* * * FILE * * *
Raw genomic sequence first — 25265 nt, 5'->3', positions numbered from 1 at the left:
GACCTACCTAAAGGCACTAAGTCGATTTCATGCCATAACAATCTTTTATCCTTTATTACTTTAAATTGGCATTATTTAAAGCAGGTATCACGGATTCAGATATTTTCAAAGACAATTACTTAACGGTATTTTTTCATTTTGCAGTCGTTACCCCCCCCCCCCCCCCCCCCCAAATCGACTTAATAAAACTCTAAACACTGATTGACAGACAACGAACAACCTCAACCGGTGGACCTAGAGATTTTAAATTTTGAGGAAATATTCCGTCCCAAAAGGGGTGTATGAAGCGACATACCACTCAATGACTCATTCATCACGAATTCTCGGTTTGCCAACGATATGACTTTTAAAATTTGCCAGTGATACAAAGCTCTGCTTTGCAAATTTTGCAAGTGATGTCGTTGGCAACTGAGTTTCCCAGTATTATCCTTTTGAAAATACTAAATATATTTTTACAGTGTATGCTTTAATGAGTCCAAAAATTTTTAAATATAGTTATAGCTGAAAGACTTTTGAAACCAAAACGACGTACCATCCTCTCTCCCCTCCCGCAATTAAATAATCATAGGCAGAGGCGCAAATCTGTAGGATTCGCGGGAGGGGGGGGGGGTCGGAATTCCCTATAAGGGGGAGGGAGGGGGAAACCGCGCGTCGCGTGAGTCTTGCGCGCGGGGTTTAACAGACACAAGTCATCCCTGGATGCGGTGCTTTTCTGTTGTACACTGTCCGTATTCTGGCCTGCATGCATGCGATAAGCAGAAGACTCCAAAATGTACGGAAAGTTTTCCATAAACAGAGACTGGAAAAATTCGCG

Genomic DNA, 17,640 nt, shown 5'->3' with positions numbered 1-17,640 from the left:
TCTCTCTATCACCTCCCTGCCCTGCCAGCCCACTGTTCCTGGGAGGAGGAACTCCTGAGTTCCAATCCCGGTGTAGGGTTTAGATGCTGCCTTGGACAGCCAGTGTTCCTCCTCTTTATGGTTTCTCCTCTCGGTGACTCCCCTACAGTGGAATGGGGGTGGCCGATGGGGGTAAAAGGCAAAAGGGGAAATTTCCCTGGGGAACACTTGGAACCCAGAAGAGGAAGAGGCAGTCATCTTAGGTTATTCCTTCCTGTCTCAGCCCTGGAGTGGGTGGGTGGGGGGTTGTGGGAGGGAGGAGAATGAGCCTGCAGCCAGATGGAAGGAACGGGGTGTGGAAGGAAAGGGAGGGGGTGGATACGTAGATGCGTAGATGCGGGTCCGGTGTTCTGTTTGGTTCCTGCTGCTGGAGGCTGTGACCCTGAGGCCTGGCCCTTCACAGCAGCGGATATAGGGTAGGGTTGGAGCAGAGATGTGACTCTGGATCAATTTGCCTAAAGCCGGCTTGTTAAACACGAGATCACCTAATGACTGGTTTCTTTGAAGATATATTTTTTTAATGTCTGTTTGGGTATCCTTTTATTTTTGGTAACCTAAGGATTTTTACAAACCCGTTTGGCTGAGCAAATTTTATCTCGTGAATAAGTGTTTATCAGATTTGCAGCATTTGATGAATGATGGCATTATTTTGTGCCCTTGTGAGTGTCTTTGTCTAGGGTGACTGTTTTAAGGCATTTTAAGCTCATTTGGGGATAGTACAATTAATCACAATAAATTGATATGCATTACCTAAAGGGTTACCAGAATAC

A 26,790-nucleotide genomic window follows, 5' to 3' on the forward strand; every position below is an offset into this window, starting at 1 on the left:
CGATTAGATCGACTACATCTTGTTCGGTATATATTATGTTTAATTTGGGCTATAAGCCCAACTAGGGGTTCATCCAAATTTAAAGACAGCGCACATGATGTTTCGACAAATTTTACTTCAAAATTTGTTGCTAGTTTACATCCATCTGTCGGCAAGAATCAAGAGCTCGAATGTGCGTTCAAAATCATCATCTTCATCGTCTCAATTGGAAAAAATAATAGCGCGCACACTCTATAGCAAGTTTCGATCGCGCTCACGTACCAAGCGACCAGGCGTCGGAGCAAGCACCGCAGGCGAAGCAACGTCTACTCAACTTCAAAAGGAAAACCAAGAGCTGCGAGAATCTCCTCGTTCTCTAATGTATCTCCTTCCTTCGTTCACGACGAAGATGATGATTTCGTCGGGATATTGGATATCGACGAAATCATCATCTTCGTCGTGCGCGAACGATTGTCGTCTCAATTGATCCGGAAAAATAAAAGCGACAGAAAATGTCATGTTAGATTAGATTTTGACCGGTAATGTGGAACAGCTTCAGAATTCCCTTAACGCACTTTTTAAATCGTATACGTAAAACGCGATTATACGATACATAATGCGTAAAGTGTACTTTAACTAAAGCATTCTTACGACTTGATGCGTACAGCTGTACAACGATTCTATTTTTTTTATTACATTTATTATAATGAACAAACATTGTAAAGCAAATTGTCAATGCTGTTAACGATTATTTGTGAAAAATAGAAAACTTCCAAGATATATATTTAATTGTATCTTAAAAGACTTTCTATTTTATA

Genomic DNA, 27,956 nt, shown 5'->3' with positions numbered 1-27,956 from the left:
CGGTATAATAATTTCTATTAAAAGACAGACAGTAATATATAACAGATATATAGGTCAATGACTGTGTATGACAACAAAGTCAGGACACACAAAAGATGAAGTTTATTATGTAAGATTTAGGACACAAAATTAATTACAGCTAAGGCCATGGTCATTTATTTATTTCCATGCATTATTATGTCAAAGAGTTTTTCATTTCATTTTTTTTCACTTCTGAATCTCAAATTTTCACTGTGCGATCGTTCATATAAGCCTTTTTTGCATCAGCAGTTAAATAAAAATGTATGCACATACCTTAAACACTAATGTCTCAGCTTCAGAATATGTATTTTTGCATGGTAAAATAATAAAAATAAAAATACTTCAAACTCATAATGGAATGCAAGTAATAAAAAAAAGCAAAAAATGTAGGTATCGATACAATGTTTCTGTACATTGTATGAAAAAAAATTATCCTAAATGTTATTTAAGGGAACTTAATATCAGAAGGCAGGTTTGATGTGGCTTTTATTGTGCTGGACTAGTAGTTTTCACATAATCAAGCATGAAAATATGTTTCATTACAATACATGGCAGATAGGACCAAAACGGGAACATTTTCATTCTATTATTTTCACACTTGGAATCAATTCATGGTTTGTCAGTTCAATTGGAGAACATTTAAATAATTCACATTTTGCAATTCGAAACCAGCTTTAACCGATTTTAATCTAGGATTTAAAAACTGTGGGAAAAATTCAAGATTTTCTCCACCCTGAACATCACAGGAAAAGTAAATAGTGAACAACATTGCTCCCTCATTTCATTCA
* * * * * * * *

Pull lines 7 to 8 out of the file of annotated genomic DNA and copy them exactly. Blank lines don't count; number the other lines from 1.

Genomic DNA, 27,956 nt, shown 5'->3' with positions numbered 1-27,956 from the left:
CGGTATAATAATTTCTATTAAAAGACAGACAGTAATATATAACAGATATATAGGTCAATGACTGTGTATGACAACAAAGTCAGGACACACAAAAGATGAAGTTTATTATGTAAGATTTAGGACACAAAATTAATTACAGCTAAGGCCATGGTCATTTATTTATTTCCATGCATTATTATGTCAAAGAGTTTTTCATTTCATTTTTTTTCACTTCTGAATCTCAAATTTTCACTGTGCGATCGTTCATATAAGCCTTTTTTGCATCAGCAGTTAAATAAAAATGTATGCACATACCTTAAACACTAATGTCTCAGCTTCAGAATATGTATTTTTGCATGGTAAAATAATAAAAATAAAAATACTTCAAACTCATAATGGAATGCAAGTAATAAAAAAAAGCAAAAAATGTAGGTATCGATACAATGTTTCTGTACATTGTATGAAAAAAAATTATCCTAAATGTTATTTAAGGGAACTTAATATCAGAAGGCAGGTTTGATGTGGCTTTTATTGTGCTGGACTAGTAGTTTTCACATAATCAAGCATGAAAATATGTTTCATTACAATACATGGCAGATAGGACCAAAACGGGAACATTTTCATTCTATTATTTTCACACTTGGAATCAATTCATGGTTTGTCAGTTCAATTGGAGAACATTTAAATAATTCACATTTTGCAATTCGAAACCAGCTTTAACCGATTTTAATCTAGGATTTAAAAACTGTGGGAAAAATTCAAGATTTTCTCCACCCTGAACATCACAGGAAAAGTAAATAGTGAACAACATTGCTCCCTCATTTCATTCA